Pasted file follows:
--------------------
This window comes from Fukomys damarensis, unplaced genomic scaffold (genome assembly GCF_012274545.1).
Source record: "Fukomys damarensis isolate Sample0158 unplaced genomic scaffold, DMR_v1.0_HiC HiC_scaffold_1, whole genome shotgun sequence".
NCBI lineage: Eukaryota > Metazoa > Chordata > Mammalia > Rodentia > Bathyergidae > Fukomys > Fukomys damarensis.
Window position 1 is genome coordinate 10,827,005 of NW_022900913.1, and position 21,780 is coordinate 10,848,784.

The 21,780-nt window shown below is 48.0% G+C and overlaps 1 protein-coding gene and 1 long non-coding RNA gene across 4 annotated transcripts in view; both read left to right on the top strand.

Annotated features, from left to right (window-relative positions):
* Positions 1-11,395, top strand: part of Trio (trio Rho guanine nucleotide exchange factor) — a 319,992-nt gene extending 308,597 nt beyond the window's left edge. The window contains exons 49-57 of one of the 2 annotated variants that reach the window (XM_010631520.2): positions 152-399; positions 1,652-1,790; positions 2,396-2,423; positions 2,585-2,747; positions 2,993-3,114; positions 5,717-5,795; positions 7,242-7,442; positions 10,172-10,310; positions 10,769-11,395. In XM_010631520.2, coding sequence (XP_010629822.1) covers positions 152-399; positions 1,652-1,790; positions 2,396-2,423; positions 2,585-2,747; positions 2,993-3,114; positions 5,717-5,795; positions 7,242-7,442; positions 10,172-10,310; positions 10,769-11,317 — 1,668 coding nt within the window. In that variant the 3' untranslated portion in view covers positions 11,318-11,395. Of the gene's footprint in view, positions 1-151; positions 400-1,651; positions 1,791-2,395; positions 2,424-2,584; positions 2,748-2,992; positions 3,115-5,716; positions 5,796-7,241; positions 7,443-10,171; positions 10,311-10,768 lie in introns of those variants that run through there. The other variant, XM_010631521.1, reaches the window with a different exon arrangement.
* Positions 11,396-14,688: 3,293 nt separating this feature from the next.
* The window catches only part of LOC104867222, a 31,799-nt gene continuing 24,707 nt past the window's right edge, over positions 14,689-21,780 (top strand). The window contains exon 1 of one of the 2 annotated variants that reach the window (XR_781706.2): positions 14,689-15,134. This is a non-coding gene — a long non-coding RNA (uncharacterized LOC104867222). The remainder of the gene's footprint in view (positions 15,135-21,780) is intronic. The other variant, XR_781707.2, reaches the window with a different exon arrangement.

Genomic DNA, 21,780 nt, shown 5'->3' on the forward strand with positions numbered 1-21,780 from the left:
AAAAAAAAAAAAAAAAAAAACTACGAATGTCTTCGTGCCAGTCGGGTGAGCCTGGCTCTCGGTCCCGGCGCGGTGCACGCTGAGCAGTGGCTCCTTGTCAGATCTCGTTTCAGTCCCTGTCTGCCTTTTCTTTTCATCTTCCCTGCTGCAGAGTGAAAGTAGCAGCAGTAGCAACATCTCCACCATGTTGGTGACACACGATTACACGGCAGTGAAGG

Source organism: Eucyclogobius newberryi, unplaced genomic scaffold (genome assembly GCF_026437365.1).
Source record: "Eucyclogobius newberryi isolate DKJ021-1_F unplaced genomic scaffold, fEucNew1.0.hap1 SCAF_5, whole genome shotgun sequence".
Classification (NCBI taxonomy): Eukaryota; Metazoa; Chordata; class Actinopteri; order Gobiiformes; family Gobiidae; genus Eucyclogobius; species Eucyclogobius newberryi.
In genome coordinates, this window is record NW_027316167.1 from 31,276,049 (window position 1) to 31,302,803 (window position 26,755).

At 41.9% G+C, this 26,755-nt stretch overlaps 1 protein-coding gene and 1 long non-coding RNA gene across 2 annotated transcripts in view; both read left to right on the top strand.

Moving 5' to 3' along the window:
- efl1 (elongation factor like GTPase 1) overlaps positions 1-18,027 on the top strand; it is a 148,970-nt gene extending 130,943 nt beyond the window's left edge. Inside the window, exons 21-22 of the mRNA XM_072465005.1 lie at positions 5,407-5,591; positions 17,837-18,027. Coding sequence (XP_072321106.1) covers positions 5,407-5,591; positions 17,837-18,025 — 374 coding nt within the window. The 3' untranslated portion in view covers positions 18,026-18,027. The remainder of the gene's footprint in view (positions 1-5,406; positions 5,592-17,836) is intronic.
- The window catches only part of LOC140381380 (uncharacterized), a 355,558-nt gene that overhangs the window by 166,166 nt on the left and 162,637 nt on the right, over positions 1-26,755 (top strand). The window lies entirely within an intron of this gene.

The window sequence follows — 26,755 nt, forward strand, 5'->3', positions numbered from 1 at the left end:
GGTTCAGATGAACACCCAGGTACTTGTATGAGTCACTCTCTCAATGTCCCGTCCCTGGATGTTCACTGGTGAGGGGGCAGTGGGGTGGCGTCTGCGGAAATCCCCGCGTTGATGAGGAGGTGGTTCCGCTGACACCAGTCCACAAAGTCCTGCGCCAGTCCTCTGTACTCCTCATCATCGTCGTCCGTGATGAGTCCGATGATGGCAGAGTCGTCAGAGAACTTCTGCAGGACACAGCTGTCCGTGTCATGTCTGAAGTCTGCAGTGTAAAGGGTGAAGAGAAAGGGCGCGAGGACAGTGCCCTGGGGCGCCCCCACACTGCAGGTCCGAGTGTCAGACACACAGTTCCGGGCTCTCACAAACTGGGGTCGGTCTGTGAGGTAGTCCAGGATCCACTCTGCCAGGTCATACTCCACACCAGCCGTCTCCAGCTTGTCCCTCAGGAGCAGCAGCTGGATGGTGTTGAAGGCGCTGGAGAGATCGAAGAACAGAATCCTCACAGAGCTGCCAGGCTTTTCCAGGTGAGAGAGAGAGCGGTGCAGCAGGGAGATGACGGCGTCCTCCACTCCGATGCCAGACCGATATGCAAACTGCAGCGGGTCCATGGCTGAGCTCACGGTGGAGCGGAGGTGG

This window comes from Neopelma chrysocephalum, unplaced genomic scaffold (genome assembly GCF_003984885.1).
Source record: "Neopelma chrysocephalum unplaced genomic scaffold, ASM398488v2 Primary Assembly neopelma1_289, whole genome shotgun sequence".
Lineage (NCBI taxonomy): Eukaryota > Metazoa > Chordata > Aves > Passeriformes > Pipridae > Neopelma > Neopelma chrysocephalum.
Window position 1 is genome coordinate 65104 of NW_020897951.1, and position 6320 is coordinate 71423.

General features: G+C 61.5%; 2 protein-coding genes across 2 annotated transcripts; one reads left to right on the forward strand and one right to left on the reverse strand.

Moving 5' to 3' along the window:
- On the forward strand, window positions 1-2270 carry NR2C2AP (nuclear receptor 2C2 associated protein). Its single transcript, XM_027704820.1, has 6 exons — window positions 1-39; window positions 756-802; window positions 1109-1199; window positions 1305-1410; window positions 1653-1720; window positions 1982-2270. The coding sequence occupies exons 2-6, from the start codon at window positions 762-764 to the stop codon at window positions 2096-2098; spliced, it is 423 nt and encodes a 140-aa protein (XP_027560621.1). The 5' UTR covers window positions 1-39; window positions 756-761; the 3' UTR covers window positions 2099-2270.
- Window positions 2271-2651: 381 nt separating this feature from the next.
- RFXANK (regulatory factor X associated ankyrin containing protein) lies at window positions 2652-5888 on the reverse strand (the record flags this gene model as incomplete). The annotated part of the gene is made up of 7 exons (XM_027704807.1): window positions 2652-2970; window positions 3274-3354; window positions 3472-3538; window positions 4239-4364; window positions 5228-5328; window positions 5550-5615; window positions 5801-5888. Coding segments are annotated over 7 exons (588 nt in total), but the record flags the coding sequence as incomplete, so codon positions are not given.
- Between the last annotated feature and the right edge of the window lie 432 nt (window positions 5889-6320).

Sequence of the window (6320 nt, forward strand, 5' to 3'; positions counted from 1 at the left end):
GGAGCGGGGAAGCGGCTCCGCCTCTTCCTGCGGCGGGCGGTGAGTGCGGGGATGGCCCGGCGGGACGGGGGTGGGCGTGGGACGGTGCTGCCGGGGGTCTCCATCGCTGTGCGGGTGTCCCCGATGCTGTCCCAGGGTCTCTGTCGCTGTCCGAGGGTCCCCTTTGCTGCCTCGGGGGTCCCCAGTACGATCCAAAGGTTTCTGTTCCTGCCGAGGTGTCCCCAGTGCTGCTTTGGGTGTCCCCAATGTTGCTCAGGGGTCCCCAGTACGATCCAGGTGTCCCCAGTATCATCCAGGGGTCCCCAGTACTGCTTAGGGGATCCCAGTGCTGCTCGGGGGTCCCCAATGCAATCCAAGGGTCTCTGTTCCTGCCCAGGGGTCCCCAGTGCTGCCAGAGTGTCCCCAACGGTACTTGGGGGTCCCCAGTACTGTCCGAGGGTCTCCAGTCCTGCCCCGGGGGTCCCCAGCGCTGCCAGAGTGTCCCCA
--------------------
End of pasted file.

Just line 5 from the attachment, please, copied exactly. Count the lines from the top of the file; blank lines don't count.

The 21,780-nt window shown below is 48.0% G+C and overlaps 1 protein-coding gene and 1 long non-coding RNA gene across 4 annotated transcripts in view; both read left to right on the top strand.